Edu Mentors: Meet the 2 women volunteers of Hyderabad teaching English to | PC Consulting Asia

Edu Mentors: Meet the 2 women volunteers of Hyderabad teaching English to Army recruits

Hyderabad: Shahnaz Sheriff and Shyamola Khanna, now in their late 70s, began volunteering to teach English to Army recruits nearly a decade ago. Now, their 36-week course is recognised by Dr BR Ambedkar Open University.

How did it all begin?

Shahnaz joined the Defense Veterans Group of Hyderabad nearly a decade ago. She wanted to volunteer after seeing the veterans doing various volunteer work.

In a bid to provide good tutoring to those who required it in the defence services, Shahnaz reached out to the officials of the Secunderabad Army Establishment along with Shaymola. The two began volunteering at the Army establishment to provide English training to new recruits.

"After teaching for so many years, I can tell that I am the one who has learnt more. I absolutely love teaching the young boys here. In addition to brushing up their written and spoken English skills, we also help them gain confidence," said Shyamola.

Shahnaz explained, "Most boys who come here for training are placed as clerical staff across the country. A lot of them come from towns. They do know how to speak and write in English and their skills are often quite minimal."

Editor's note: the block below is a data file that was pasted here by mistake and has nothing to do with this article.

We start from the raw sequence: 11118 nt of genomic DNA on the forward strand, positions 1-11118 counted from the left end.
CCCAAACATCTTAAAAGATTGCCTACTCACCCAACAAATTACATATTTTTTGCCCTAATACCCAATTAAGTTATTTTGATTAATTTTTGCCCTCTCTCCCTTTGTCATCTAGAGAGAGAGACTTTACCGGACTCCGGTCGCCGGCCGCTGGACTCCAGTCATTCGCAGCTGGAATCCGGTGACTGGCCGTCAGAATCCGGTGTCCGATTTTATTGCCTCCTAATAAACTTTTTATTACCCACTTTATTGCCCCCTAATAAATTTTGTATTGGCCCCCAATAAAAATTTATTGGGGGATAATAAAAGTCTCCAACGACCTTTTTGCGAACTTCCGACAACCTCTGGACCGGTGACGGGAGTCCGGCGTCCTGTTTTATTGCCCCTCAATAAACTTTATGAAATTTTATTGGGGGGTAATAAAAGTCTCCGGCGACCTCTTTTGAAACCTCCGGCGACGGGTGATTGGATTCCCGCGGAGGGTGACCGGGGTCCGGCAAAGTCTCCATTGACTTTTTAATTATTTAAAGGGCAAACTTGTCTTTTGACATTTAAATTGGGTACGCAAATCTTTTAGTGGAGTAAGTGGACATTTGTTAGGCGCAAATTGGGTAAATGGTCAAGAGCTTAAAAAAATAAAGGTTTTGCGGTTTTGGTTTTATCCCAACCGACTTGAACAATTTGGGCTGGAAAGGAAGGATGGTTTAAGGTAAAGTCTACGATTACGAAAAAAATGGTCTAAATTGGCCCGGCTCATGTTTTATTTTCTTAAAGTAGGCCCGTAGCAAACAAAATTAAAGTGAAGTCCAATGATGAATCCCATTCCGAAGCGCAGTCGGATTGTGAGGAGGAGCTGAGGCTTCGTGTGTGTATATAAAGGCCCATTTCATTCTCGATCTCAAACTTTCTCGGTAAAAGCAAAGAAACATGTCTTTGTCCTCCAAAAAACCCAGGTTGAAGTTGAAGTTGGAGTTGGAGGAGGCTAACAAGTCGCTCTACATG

Shahnaz and Shyamola take a 36-week course for all the recruits.

Both of them divide the work amongst themselves. They both have nearly 40 years of teaching experience at various educational levels.

"We really do see the change in the students. They are so eager to learn and are enthusiastic," Shahnaz said.

"Hindi is a commonly spoken language amongst most officers in defence but English is equally important," added Shyamola.

Shahnaz and Shyamola spend around 3-4 hours, sometimes more if required, teaching the Army recruits.

In 2021, Dr BR Ambedkar Open University in Hyderabad recognised the two teachers for their efforts. Now, the university recognises the 36-week course taught by them and the students receive a diploma certificate from the university at the end of the course.

Shahnaz said that when they started teaching, they never imagined their short-term course would be recognised by a university. "There is a passing out ceremony. Now, there's also a university office in the Army establishment that helps jawans and their family members pursue further studies if they are interested," she explained.

This content was originally published here.